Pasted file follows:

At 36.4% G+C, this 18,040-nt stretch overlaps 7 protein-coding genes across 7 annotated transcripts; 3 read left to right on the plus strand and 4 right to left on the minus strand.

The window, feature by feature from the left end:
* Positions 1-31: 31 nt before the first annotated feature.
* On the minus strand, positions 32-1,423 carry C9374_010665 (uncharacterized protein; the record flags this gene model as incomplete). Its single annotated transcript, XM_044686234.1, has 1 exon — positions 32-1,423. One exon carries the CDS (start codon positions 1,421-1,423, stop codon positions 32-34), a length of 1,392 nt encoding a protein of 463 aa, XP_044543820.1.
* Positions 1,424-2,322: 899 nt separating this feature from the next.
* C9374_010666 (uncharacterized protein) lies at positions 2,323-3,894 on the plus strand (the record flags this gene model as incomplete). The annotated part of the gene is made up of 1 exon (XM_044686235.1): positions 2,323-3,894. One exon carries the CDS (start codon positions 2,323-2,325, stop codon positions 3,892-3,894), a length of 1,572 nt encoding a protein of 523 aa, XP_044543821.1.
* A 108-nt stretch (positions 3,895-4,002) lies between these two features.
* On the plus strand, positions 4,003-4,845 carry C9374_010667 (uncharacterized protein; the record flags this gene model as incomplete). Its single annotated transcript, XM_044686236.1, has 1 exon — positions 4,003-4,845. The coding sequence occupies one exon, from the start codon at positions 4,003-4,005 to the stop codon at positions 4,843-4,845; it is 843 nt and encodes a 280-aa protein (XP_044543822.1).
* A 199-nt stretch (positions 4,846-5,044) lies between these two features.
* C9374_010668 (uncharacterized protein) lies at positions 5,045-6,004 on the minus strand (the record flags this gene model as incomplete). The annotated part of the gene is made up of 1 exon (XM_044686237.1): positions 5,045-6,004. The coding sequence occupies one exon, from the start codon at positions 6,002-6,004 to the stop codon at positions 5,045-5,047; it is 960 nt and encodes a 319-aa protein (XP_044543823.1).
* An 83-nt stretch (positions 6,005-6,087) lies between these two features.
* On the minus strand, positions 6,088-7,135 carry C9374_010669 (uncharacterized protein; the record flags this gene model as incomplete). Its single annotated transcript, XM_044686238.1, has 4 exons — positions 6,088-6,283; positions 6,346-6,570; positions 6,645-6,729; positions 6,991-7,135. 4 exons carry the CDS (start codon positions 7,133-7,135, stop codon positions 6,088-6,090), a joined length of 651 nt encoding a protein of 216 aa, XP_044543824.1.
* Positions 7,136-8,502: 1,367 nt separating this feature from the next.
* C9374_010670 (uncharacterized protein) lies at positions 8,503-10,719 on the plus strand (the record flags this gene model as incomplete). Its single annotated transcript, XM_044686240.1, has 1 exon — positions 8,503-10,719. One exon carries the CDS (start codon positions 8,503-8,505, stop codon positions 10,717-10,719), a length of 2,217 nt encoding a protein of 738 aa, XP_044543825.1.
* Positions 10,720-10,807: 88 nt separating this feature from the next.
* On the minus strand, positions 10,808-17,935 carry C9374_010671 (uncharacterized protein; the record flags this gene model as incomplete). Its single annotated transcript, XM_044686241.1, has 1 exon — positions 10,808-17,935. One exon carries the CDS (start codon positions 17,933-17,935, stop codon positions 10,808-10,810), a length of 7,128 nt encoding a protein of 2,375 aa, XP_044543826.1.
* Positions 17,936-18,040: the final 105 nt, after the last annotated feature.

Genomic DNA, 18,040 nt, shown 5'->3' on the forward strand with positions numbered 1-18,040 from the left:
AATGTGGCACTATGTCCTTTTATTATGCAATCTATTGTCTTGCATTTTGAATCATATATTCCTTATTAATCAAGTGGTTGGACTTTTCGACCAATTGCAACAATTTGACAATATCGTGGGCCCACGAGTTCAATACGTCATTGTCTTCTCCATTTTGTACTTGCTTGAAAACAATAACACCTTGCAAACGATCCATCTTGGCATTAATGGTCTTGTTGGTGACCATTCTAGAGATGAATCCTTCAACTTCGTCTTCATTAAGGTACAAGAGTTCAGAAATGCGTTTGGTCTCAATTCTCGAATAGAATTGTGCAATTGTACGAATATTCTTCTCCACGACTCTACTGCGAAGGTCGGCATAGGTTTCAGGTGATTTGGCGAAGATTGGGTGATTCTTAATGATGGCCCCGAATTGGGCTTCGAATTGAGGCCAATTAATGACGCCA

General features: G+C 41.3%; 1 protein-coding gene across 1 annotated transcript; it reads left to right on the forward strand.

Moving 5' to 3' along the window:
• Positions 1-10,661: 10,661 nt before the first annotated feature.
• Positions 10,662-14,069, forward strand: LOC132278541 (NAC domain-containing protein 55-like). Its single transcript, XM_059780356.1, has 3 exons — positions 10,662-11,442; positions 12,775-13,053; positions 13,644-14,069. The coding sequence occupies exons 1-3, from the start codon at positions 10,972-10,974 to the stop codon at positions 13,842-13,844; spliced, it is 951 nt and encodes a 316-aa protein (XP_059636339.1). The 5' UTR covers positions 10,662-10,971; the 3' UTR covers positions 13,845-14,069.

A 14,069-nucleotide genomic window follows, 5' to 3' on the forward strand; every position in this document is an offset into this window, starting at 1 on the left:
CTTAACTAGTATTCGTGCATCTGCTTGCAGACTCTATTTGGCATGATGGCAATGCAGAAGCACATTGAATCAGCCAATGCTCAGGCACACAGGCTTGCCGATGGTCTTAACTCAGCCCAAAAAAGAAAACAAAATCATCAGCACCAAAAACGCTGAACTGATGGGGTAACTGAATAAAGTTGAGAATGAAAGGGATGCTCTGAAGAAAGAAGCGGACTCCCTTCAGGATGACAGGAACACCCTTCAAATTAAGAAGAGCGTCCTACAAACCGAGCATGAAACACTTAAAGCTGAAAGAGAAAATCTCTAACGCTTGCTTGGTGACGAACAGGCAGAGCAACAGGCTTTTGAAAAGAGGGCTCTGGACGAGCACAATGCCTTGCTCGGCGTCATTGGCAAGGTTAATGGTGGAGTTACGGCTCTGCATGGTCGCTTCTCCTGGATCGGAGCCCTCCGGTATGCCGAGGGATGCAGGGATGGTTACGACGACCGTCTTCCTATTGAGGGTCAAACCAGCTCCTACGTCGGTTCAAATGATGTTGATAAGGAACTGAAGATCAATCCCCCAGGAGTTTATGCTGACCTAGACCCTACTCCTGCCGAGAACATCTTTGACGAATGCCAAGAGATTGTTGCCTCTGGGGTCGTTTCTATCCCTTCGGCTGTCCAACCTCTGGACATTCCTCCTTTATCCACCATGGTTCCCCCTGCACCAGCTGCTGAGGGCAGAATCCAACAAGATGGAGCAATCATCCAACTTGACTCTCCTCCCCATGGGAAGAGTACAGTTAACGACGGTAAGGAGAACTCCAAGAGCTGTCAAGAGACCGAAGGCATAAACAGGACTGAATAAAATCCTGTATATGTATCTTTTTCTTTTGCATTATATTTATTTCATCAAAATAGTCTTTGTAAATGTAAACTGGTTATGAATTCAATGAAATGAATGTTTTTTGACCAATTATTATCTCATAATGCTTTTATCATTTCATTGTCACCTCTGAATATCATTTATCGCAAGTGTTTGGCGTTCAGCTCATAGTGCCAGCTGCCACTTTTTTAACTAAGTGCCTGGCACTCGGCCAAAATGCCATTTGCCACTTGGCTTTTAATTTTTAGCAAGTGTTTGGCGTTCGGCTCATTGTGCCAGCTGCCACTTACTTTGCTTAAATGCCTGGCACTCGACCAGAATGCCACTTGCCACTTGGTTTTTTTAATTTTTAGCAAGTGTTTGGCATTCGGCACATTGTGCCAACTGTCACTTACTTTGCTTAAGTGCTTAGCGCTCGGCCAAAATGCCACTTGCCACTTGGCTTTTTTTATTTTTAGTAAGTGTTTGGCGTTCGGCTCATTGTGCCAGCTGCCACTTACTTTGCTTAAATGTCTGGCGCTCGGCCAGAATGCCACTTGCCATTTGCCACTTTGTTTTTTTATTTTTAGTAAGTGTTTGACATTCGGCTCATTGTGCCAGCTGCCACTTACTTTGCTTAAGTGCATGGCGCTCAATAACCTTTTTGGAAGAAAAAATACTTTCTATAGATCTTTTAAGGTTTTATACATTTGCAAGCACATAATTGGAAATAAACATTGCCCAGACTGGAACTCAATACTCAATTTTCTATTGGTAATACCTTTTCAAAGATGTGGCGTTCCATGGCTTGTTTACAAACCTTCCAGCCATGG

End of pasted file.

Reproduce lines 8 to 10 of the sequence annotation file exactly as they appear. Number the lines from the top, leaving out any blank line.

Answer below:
* On the plus strand, positions 4,003-4,845 carry C9374_010667 (uncharacterized protein; the record flags this gene model as incomplete). Its single annotated transcript, XM_044686236.1, has 1 exon — positions 4,003-4,845. The coding sequence occupies one exon, from the start codon at positions 4,003-4,005 to the stop codon at positions 4,843-4,845; it is 843 nt and encodes a 280-aa protein (XP_044543822.1).
* A 199-nt stretch (positions 4,846-5,044) lies between these two features.
* C9374_010668 (uncharacterized protein) lies at positions 5,045-6,004 on the minus strand (the record flags this gene model as incomplete). The annotated part of the gene is made up of 1 exon (XM_044686237.1): positions 5,045-6,004. The coding sequence occupies one exon, from the start codon at positions 6,002-6,004 to the stop codon at positions 5,045-5,047; it is 960 nt and encodes a 319-aa protein (XP_044543823.1).